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Reputation is all for charities in wake of Presidents Club dinner exposé – but it is men in the firing line

Forty years back, the full power of the media and of undercover reporting was revealed in the Watergate scandal. It was the ultimate displacement of a male ruling class dominated by machismo and hubris. Now a media coup by the Financial Times, in which some guests at the Presidents Club annual men-only dinner were revealed to have groped hostesses apparently hired to service senior figures in British business, politics, finance and entertainment, has done the same.

We awoke to national news headlines, emergency questions in the House of Commons, resignations from senior positions in public office, and the demise of a charity that had been regarded only 36 hours previously as a bona fide organisation of some significant means and import.

Two big London beneficiaries of the Presidents Club dinners took decisive action – Great Ormond Street Hospital said it would be returning all previous donations from the club (see tweet below), while the Evelina Children’s Hospital is reportedly turning down a £500,000 pledge. Others too have joined the exodus.

At one level, it is easy to see why and how this City-inspired, charity fundraising story has mushroomed into a disgrace of national importance. But this is not, in the first instance, a story about charity – even though there are certainly lessons to be learned.

The behaviour of some of the men at this event – many of them leaders in their field – reveals a continuing deep-seated hypocrisy and in-built resilience within male elites across the political, business and, yes, charitable worlds. It seems to be perfectly acceptable to promote equality of opportunity and the rightful advancement of women in the day job, while enjoying the so called “benefits” of female exploitation by night.

There is, of course, a long history in this. Men, particularly rich and powerful men, have long exploited women and sought, through payment by money or “in kind”, to advance their own interests through the humiliation and degradation of the opposite sex. While such behaviour might in this and in other contexts be considered to be legal, it is rarely regarded by society as morally acceptable.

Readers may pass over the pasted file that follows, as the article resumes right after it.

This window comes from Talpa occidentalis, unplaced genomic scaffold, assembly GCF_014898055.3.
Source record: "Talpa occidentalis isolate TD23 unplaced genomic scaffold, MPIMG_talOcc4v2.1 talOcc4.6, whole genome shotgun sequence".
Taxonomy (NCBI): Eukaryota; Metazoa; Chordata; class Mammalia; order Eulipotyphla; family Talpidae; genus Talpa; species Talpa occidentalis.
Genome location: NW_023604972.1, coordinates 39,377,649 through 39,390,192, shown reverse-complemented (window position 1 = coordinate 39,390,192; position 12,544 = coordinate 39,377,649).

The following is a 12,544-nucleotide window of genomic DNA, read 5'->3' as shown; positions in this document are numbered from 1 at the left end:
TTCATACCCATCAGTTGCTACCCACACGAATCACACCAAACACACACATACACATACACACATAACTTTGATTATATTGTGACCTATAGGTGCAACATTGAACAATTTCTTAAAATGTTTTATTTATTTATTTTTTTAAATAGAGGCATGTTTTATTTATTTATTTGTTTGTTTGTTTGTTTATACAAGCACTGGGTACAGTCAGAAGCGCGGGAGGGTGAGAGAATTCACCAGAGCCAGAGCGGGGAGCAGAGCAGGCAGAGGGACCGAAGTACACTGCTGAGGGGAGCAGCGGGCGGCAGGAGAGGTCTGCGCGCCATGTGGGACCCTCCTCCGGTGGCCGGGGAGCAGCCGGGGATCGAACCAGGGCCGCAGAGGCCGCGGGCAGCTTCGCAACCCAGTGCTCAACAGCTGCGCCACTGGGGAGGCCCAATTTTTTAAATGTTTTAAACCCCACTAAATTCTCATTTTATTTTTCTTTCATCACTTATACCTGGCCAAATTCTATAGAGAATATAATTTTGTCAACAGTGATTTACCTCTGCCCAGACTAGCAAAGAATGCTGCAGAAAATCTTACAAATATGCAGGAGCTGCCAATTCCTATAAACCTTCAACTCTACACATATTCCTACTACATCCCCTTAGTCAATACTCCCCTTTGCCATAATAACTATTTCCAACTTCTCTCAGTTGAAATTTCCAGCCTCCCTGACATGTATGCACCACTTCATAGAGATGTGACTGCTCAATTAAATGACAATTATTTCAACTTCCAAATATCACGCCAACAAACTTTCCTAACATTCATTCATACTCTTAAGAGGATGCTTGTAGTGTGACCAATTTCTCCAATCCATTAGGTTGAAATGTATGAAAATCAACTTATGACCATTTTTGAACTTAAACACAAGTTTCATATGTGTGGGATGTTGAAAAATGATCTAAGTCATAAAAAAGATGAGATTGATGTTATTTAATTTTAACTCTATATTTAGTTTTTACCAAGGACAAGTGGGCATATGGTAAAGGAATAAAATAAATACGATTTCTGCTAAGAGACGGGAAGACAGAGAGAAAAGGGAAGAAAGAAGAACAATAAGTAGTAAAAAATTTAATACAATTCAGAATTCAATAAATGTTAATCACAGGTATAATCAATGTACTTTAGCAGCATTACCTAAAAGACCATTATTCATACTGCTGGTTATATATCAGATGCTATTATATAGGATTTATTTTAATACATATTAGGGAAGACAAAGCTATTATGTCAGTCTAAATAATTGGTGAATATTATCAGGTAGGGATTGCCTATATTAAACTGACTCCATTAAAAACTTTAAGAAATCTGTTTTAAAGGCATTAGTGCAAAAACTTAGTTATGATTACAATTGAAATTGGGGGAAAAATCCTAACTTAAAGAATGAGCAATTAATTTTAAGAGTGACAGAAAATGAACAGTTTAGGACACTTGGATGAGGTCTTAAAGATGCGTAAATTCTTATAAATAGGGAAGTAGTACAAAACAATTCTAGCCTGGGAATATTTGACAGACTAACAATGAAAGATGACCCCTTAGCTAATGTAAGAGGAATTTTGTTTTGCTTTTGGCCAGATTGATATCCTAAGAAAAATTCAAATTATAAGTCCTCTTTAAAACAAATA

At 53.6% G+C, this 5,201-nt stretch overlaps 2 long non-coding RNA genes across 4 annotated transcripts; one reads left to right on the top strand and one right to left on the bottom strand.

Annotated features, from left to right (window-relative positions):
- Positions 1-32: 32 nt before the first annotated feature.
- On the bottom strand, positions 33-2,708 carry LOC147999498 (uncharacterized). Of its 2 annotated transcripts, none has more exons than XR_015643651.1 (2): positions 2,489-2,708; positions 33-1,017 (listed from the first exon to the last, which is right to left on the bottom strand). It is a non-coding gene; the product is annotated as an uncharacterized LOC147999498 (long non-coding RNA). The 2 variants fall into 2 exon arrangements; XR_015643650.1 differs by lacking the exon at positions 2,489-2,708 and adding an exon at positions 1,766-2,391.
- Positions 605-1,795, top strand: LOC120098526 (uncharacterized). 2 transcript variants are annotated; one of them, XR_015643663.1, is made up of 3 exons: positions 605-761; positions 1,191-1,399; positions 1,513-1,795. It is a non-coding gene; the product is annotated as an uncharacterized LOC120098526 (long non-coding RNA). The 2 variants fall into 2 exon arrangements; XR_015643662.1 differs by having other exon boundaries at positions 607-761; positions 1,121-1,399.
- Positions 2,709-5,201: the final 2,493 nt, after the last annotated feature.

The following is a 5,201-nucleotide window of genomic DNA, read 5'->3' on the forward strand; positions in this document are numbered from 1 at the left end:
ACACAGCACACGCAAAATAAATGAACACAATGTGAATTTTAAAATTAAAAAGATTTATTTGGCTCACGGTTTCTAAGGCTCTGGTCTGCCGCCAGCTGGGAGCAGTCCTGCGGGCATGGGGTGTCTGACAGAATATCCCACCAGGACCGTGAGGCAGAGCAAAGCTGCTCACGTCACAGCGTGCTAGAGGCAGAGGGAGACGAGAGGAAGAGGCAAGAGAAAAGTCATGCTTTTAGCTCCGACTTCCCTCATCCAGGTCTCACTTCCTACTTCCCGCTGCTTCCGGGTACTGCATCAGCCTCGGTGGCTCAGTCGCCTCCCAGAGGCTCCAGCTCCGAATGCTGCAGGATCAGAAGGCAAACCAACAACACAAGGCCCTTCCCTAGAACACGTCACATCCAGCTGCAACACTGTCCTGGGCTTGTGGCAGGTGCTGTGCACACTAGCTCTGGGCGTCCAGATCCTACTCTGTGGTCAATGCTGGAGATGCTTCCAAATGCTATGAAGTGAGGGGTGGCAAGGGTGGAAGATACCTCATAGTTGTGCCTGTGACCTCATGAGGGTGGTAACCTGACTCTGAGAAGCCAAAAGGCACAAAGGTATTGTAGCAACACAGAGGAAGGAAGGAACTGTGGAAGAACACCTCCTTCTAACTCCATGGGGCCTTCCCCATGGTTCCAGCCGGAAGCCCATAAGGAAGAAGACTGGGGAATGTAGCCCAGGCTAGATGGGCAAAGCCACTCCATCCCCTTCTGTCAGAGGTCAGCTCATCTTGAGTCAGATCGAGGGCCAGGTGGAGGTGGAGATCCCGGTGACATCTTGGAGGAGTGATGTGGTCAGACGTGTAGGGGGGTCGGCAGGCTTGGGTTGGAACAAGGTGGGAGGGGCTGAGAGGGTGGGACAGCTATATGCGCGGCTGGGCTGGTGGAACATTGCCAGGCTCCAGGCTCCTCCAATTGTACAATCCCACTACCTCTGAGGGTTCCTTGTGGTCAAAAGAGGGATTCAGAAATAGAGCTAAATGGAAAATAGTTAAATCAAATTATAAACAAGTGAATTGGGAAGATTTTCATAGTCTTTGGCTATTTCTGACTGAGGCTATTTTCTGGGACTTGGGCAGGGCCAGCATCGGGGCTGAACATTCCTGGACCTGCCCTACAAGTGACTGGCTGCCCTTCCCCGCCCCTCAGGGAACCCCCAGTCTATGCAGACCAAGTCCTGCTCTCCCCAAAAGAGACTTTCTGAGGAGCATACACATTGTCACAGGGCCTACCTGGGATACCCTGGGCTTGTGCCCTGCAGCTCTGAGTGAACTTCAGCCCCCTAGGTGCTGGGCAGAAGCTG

These were acts of recreational sexism of the worst kind, initiated and endorsed in the name of charity.

Reputation is everything

Charity and the act of supporting charitable causes can of course give pleasure (or even minor benefit) to the giver as well as to the beneficiary. But to be acceptable across society, charitable giving must always be offered within the broader spirit and the values associated with charitable endeavour itself.

Research tells us that these values focus around selflessness; the advancement of mutual respect and respect for others; the pursuit of equity and the eradication of injustice; and the promotion of truthfulness and transparency. Each of these values lie at the heart of what constitutes acceptable charitable behaviour; their absence or their active denial makes the behaviour unacceptable.

This is why charities are so protective of their reputations. These are reputations that are hard won and which are put at risk, as in this case, in an instant. This is why The Great Ormond Street Hospital and other beneficiaries of the Presidents Club are right to refuse current donations and to return previous ones (despite some arguing it is “regretable” to do so). Acceptance of these donations would be, in themselves, a moral outrage and offensive to the values that sustain and legitimise all charities.

For those responsible for managing charity reputations, the broader conclusion from this is equally clear – make sure that you have in place a transparent policy by which you can judge whether your own actions, or those of others, meet accepted standards of practice, before fundraising activity is commenced. If you do not have such a policy in place, put one in place now. Help is at hand at the Office of the Fundraising Regulator.

The validity of charitable endeavour rests upon two closely connected virtues – trust and integrity. Today, many will regard those who attended the President’s Club event with less trust and integrity. Any charitable inclination is likely to inform us that they are right to do so.

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